I have loved studying church history and global Christianity for well over 30 years. This passion has been fed by my thirty-year friendship with Scott W. Sunquist, a gifted scholar who now serves as a Dean at Fuller Theological Seminary. While God led Scott into PhD work and seminary teaching, God led me to pastor a local church. Yet our different paths, along with our common passion for Christ and His mission, have served as an “iron sharpening iron” experience over the years for us. Scott recently released an important book entitled – The Unexpected Christian Century – that captures some important insights as we consider the work of God today. Consider the following image: The graphic illustrates the following: Christian faith has deep roots going back to Creation and the work of God in Israel over the centuries. What holds The Church together is Jesus (God incarnate who has entered our world as. Read more.
Explore how the 5 Levels of Transformation impact change and leadership in this months Emotionally Healthy Leadership podcast with Pete Scazzero and Rich Villodas. This 13 minute conversation examines learning and the slow process of personal transformation and transforming church culture. Click the image below to watch on YouTube or click to listen to the podcast on iTunes.
How is our trip going? It is a bit complex to give an easy answer, but the following are a few ponderings. 1. We have deep rhythms of silence and solitude that we need to acknowledge. See my previous blog for more on this. What does an “emotionally healthy, global partnership tour” look like? What are the unique factors that have to be built in – at least for us? How does the gift of limits apply to Geri and I as we step into this new arena? 2. We cannot develop and release a movement of EHS abroad – it must be God’s doing, not ours. There is great expectation for the movement of EHS as it continues to spread. We will continue to offer our few loaves and fishes, (Ps. 127) as a mustard seed and let Him take care of the rest. It is a wonder that a number of churches and denominations were. Read more.
Tony Campolo frequently points out that Matt.7:1-5 does not teach “Love the sinner, hate the sin.” Instead, it means we are to: “Love the sinner and hate your own sin.” Thomas Merton made a similar point: “If you love peace, then hate injustice, hate tyranny, hate greed – but hate those things in yourself, not in another.” Geri and I just completed our 3-city tour in New Zealand (EHS in partnership with the Willow Creek Association NZ). I was particularly struck by the generous spirit of believers on issues that are particularly contentious and divisive in the USA. Consider the following: Charismatic Baptists. While I know of one or two pastors who might identify themselves as such, this is quite common in New Zealand. Women pastors and elders. We met many here on this tour. Learning from the multicultural, global church. The church I preached in last Sunday had 38 nations represented. I particularly. Read more.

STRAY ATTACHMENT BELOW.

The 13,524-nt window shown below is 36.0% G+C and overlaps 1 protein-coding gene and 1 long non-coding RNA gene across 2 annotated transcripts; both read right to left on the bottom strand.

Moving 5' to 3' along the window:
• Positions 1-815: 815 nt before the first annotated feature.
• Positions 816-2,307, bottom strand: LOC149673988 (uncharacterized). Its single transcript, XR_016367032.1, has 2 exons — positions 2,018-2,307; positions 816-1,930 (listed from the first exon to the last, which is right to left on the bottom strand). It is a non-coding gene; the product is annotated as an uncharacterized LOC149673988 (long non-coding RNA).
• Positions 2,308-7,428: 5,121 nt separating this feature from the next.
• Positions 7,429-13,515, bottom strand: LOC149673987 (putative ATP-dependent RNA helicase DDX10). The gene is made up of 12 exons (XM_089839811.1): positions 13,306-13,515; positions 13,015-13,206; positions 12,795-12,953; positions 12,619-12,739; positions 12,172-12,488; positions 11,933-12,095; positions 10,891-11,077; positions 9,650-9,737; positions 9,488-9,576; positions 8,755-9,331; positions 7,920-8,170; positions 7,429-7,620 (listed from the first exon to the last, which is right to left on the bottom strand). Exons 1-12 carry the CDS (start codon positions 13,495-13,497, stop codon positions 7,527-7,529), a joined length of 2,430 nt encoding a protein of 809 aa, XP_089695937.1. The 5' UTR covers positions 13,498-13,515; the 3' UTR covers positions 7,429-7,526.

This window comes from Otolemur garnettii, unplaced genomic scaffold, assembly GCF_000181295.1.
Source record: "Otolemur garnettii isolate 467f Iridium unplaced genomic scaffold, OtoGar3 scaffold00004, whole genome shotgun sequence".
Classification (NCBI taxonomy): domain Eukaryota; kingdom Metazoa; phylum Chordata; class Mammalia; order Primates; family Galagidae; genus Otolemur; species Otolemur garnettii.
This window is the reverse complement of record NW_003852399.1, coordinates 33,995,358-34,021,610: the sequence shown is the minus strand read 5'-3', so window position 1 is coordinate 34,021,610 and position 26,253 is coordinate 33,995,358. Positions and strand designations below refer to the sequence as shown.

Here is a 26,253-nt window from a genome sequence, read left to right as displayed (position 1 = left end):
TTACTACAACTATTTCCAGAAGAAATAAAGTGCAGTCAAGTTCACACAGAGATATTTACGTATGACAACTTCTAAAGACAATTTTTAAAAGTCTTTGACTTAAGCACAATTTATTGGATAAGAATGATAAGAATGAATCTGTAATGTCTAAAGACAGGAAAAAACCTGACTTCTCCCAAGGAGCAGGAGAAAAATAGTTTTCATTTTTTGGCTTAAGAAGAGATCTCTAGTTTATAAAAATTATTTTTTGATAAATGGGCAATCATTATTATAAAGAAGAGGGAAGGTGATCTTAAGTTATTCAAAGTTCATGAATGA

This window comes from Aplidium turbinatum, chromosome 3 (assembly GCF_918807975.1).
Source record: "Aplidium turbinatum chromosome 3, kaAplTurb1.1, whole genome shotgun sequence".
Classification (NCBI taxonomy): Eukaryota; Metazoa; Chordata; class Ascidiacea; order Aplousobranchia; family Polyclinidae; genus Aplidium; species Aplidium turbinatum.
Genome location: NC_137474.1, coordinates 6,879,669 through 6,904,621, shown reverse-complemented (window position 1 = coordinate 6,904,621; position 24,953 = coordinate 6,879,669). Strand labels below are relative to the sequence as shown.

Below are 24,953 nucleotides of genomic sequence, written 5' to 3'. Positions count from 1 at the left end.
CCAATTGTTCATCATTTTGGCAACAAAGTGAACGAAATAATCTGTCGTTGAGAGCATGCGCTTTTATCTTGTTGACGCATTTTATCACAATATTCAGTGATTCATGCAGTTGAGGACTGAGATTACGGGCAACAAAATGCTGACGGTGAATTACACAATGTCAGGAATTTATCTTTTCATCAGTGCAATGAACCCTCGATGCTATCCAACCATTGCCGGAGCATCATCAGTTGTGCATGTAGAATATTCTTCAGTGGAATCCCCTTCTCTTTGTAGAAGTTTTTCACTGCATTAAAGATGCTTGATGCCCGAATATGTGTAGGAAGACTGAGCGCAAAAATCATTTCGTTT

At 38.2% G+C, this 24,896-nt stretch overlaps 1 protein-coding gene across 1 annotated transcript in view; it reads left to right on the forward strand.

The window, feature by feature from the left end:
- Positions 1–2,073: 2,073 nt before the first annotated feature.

Participants came from 17 different countries and 30 states, from the largest church in one state to urban storefronts in another, from the Congo to Germany. What struck me, nonetheless, was how similar we are, and how our struggles in leadership are universal. Three major insights emerged, for me, out of our conference: 1. Sabbath-Keeping as a spiritual formation practice is countercultural and extremely difficult for leaders in all cultures and contexts around the world. It truly is the starting point to slow down our lives. 2. Truth-telling is rare in all cultures. One of our pastors modeled “Climb the Ladder of Integrity” out of the Emotionally Healthy Skills 2.0 curriculum. His public admission, and correction, of a simple lie with a New Life coworker shook the conference. 3. The Western church has much to learn from dialogue with the African, Latino, and Asian churches. I was deeply challenged, for example, by the Liberians. Read more.
We invited two young Franciscan friars from a monastic community in the South Bronx to give the sermon at New Life last Sunday. We interviewed them for 35 minutes at each of our three services. [Spirituality and Simplicity – 10.31.10 from New Life Fellowship on Vimeo.] A Panel Discussion with Franciscan Friars from the South Bronx- As part of our Financially Healthy Spirituality series; Matthew 6:24 While we have been learning from Christians from other traditions (i.e.Roman Catholic and Orthodox) for many years, I was very aware that having monks in the pulpit might push the limits of “acceptable practice” for our interdenominational, evangelical church. It did push those limits outward and we had a few uncomfortable moments. Yet it was well worth the rich learnings for our community. These learnings included: 1. We are to be generous, not judgmental. We really are not the whole body of Christ. God is active and moving among people very different than us, even. Read more.